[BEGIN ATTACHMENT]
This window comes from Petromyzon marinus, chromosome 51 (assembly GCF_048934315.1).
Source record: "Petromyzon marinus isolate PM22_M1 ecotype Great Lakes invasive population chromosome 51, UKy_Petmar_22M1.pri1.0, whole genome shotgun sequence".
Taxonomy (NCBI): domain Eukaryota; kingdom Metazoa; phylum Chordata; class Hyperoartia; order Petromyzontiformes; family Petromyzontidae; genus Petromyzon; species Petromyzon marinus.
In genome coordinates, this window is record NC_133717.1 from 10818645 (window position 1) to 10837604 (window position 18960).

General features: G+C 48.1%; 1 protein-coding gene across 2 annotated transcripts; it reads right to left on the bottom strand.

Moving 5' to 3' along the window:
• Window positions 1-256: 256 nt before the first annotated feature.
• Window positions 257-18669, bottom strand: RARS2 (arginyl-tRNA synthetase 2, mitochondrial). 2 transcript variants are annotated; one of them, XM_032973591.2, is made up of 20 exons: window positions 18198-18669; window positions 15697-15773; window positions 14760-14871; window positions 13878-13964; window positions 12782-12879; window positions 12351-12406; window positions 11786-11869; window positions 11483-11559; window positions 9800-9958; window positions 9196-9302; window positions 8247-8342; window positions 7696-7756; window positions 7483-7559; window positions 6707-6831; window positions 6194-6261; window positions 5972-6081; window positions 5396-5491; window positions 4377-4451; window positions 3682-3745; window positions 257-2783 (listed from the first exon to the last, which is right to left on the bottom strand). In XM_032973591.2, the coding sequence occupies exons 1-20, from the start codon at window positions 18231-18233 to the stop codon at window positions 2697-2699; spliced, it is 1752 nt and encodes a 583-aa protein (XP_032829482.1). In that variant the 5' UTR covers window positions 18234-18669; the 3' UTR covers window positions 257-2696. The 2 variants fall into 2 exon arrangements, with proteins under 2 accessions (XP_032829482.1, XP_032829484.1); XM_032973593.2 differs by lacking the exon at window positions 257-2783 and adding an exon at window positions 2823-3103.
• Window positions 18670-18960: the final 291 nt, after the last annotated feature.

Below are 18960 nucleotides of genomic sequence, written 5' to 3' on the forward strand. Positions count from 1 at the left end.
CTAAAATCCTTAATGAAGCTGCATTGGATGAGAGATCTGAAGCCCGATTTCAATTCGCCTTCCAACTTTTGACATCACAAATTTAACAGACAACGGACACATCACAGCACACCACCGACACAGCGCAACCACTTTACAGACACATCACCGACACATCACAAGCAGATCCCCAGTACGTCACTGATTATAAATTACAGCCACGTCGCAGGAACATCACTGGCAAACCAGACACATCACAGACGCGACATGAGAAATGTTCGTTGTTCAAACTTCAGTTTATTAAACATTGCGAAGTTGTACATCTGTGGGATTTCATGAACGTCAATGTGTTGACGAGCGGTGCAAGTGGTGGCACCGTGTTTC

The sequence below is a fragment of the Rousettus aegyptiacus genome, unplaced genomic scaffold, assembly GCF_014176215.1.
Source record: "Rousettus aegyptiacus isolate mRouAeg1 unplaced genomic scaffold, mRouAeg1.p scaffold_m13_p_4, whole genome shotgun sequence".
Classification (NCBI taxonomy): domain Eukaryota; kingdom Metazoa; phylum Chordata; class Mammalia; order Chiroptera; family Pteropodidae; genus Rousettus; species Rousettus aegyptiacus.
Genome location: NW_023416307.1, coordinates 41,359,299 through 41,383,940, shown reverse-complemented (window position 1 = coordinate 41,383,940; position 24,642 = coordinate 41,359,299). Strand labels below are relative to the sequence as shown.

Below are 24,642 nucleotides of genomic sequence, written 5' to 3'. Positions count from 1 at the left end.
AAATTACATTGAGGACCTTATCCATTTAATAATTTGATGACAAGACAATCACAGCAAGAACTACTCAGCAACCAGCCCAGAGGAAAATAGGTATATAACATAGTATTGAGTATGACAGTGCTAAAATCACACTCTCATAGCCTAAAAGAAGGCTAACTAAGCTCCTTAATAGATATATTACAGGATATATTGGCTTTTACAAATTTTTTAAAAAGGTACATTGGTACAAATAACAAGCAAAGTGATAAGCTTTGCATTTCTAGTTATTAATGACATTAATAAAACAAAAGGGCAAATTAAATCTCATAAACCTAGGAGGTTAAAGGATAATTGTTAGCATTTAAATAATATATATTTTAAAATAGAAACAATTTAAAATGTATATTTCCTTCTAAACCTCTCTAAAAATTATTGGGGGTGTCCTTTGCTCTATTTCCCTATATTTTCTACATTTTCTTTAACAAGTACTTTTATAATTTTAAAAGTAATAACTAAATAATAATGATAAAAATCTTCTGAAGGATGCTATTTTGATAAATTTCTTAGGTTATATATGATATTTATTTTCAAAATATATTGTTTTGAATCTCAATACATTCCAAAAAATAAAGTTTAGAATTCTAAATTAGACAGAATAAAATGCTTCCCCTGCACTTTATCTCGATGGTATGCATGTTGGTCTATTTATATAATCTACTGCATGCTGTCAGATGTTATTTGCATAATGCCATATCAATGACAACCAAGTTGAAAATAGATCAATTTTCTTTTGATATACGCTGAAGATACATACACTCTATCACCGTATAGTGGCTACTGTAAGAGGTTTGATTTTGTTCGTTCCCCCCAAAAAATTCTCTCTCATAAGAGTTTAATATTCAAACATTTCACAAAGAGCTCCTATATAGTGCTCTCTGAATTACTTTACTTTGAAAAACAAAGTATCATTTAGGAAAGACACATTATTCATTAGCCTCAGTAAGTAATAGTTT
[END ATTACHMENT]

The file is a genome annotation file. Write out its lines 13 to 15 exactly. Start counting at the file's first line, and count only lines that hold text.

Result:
Source record: "Rousettus aegyptiacus isolate mRouAeg1 unplaced genomic scaffold, mRouAeg1.p scaffold_m13_p_4, whole genome shotgun sequence".
Classification (NCBI taxonomy): domain Eukaryota; kingdom Metazoa; phylum Chordata; class Mammalia; order Chiroptera; family Pteropodidae; genus Rousettus; species Rousettus aegyptiacus.
Genome location: NW_023416307.1, coordinates 41,359,299 through 41,383,940, shown reverse-complemented (window position 1 = coordinate 41,383,940; position 24,642 = coordinate 41,359,299). Strand labels below are relative to the sequence as shown.